On top of all the other harmful effects of cigarette smoke, it's& also a breast sag offender.& A 2008 study in the Aesthetic Surgery Journal found that women who smoked were more likely to experience breast droopiness after pregnancy. (The study was actually designed to see if breastfeeding had an affect on breast aesthetics—and found that, contrary to popular belief, it did not.) Smoking can also cause collagen in skin to break down,& promoting droop.
The verdict: Cut out the cigarettes—your breasts will thank you!
Having breast lift surgery
If you're really unhappy with your breast& sag, there is one remedy that doctors say can turn back time:& “breast lift” surgery, also called a mastopexy. During a breast lift, plastic surgeons remove excess skin and tighten& the surrounding tissue. The surgery& has grown in popularity by 70% since 2000, outpacing breast implants 2-to-1.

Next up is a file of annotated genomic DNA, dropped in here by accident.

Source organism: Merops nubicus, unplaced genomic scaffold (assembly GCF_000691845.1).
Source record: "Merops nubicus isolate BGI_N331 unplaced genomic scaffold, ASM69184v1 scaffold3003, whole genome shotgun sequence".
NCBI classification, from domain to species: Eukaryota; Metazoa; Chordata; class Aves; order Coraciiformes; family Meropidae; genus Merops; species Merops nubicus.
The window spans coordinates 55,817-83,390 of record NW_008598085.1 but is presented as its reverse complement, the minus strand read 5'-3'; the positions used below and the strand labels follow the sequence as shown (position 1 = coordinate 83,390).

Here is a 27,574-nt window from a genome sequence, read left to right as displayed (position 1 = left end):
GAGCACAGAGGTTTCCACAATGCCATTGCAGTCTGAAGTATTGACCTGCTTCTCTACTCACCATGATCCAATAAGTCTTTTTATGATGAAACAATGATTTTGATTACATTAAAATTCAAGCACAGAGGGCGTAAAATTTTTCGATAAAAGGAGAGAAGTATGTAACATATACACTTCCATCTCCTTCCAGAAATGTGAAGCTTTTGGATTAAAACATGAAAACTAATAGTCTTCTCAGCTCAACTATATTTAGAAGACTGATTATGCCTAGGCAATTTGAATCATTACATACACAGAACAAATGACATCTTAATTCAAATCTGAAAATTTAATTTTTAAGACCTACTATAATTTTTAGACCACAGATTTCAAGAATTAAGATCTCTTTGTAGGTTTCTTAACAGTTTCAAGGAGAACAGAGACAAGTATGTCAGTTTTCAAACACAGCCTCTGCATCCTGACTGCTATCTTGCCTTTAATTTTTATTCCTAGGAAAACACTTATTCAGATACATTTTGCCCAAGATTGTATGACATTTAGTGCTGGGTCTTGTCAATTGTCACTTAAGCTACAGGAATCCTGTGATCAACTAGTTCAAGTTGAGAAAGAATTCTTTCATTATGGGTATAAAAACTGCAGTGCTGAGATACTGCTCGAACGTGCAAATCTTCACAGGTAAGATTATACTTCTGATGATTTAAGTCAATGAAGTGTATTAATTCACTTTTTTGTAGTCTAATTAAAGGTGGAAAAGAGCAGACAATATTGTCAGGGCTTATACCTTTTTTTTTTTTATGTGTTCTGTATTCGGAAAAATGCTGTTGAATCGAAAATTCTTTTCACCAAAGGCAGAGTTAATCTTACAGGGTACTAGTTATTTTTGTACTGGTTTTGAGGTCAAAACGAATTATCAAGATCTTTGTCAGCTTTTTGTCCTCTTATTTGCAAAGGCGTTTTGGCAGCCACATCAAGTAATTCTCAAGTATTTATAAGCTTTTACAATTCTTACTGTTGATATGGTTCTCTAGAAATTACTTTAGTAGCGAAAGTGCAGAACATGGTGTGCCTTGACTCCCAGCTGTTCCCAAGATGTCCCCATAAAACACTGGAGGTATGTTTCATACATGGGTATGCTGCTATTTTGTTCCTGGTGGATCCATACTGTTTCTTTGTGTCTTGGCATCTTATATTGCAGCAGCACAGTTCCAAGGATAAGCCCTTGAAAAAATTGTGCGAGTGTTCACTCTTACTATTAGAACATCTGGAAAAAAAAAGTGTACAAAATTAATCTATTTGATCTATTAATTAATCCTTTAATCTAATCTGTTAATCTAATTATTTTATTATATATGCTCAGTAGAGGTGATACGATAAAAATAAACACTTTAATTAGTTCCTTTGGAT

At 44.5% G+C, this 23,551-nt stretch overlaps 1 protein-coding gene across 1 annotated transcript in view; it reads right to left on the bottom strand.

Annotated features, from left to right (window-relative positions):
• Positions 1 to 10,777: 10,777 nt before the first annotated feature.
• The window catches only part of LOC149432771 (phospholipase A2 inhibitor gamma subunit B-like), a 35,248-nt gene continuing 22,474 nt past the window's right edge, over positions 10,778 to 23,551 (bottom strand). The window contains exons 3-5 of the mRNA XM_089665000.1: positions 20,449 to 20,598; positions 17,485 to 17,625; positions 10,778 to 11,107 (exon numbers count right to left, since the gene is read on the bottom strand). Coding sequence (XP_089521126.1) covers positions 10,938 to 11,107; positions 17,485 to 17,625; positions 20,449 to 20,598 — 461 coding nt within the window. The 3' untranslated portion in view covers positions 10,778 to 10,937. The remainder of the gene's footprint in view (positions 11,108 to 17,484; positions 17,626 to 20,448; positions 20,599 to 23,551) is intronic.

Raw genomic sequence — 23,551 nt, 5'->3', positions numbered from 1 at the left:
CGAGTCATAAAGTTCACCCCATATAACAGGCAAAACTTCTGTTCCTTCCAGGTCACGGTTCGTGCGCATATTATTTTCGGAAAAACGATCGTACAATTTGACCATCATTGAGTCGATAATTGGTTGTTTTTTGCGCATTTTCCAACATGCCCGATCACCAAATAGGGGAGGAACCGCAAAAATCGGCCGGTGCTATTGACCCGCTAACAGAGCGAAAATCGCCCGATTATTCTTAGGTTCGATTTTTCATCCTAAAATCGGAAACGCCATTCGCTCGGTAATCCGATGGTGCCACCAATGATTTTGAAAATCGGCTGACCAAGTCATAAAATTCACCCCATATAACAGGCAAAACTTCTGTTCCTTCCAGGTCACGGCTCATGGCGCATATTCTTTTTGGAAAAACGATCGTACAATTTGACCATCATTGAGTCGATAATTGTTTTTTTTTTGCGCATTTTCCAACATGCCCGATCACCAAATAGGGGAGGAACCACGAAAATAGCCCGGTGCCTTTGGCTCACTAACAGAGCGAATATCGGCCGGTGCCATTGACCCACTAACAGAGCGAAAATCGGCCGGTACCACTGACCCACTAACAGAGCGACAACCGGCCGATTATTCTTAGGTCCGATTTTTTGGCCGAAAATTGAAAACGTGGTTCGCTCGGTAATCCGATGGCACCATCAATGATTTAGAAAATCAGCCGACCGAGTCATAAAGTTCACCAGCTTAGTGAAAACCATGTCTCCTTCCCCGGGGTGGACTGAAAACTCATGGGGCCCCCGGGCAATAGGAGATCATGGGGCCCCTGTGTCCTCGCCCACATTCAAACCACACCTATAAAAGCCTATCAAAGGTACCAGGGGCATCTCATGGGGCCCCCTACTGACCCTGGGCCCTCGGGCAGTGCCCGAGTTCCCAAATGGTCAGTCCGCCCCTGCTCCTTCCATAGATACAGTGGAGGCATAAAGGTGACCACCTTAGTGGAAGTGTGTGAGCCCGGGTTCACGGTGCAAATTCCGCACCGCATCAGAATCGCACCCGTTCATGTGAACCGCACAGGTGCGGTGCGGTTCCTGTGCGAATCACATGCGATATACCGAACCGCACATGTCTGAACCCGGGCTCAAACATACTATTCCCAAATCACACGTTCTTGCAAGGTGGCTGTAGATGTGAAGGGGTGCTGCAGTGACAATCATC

“The procedure is similar to a breast reduction, but instead of taking out the fatty breast tissue, we’re just taking out the extra skin and keeping the same amount of volume,” says Dr. Golas. “We make the envelope that’s holding it all together smaller, so there’s less sagging.” For women whose breasts are especially deflated, she says, implants can also be put in along with the mastopexy to give breasts the& fullest look and feel.
The verdict: Surgery can definitely change the appearance of your breasts—but be sure to consider the cost, risks, and recovery time before making a decision.